I swar I read somwhere about labels indicating where to place stabilizing jacks, with a warning not to lift there. I can't find it now. My unit already had stabilizers and no such labels. Maybe they are only affixed to units which leave the plant w/o stabilizers????


I still prefer to jack on the axle flange c-channel. No twisting or popping, door still opens freely etc. Think about it....the axle area is designed for the weight of the trailer going down the road. Seems logical that that would be he most sturdy/balanced load point.

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Old 09-01-2010, 09:25 AM   #12
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I have always used a 3 1/2 ton floor jack on the C channel between the tires, but I park the trailer on a 120'x60' covered concrete pad so this makes things much easier.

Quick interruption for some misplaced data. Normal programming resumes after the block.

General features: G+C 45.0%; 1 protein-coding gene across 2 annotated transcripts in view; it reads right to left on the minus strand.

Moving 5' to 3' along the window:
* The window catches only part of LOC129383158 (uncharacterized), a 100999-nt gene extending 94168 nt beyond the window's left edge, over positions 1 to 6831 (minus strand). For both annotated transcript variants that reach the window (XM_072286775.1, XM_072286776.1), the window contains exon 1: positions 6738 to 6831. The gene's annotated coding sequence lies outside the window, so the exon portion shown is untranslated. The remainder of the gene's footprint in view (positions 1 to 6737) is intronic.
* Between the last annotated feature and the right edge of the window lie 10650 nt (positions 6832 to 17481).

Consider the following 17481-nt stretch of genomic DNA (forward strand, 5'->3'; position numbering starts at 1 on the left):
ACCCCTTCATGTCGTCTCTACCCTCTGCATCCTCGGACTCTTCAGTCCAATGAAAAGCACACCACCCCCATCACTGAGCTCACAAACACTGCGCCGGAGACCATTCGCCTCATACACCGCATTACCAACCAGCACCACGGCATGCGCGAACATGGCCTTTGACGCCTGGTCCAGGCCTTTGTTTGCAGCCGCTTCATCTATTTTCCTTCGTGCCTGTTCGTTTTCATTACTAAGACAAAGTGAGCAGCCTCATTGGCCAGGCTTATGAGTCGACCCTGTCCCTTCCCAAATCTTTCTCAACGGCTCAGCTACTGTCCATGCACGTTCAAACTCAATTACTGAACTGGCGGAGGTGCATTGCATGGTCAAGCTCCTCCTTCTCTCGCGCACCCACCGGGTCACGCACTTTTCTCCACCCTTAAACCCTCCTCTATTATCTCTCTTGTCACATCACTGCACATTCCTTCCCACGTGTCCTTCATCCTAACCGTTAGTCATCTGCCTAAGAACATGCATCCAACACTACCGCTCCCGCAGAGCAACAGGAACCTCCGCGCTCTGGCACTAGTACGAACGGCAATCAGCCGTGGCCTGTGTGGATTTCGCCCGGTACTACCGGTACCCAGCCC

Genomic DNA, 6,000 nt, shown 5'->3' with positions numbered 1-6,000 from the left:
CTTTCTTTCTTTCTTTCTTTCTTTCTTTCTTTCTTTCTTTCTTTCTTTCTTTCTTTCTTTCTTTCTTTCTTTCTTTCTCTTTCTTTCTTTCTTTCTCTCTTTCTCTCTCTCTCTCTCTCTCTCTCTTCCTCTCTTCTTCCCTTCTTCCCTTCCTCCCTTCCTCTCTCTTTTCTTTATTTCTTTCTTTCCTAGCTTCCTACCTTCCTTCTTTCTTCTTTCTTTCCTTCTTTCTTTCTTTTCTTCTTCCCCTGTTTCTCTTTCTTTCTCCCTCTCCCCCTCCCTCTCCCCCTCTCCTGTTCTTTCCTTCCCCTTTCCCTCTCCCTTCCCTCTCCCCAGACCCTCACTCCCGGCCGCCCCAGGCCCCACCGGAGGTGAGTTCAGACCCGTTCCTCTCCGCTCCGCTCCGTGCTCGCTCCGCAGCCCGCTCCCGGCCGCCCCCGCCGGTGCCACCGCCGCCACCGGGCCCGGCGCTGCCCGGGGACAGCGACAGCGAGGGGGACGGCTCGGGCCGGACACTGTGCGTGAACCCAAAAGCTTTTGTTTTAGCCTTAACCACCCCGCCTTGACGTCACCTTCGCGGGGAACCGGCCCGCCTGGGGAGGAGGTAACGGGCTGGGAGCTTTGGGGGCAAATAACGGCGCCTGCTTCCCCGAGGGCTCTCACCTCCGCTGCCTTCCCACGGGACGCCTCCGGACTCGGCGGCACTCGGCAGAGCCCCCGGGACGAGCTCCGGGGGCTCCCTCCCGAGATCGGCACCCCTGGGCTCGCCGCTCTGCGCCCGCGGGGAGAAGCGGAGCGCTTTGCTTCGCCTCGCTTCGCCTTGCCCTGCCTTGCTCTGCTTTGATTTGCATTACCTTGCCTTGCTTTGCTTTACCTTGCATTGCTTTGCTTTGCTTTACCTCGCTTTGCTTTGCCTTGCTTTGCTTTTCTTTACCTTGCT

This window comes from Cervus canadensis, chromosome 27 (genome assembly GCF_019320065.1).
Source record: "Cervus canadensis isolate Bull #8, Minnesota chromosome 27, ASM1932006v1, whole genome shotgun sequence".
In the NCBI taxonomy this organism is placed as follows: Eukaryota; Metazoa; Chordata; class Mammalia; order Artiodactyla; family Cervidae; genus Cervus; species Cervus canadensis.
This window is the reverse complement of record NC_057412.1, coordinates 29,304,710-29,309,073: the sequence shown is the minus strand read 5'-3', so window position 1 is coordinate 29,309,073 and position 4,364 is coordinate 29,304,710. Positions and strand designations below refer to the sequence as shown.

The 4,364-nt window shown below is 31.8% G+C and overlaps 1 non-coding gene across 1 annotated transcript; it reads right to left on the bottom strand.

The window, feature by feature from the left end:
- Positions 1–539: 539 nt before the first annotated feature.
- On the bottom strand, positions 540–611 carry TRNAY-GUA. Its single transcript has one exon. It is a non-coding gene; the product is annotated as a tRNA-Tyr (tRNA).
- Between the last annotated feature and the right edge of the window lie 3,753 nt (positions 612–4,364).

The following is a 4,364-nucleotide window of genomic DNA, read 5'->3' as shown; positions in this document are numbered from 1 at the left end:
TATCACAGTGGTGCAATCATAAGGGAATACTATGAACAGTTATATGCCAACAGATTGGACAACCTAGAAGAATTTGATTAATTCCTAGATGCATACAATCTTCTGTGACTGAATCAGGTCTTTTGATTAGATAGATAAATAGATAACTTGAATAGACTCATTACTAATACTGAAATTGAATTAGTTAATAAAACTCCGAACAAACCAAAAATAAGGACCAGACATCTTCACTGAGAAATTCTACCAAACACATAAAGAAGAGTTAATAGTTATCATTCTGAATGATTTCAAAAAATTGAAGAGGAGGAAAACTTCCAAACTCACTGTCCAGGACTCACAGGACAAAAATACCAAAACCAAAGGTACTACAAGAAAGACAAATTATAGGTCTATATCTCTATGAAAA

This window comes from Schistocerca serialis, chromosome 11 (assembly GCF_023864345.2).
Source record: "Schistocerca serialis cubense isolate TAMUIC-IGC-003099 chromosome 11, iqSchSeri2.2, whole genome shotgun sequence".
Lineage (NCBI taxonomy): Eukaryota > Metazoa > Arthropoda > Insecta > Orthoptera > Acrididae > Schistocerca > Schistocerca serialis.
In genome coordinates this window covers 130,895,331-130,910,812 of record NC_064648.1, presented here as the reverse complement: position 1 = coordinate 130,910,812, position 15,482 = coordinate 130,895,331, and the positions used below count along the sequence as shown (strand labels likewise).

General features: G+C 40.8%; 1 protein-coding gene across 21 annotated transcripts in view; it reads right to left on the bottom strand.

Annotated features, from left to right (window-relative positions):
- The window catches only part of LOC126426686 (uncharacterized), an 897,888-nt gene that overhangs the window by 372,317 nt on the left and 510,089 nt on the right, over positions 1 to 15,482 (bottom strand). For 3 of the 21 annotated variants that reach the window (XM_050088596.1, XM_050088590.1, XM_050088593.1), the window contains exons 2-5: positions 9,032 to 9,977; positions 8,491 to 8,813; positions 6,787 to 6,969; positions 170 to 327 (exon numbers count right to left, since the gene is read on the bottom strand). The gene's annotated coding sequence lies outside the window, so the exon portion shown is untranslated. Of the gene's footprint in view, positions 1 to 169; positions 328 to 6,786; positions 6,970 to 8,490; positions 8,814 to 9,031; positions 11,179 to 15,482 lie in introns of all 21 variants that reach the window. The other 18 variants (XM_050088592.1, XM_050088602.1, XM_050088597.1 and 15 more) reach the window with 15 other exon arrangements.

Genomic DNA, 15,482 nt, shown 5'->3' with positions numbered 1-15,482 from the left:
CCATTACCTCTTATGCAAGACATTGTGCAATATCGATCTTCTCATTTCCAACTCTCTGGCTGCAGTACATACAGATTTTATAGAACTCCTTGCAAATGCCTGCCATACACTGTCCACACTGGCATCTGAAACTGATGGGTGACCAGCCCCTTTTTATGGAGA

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Old 09-01-2010, 09:55 AM   #13
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My stabilizing jacks were factory installed at locations other than the jacking points.

Pat
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Old 09-01-2010, 11:43 AM   #14
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I use a ramp by Trailer-Aid, works great and safer. You can only do one wheel at a time, but I like the fact you are not going to damage the trailer. I also carry it while traveling in case of a tire problem.
Lee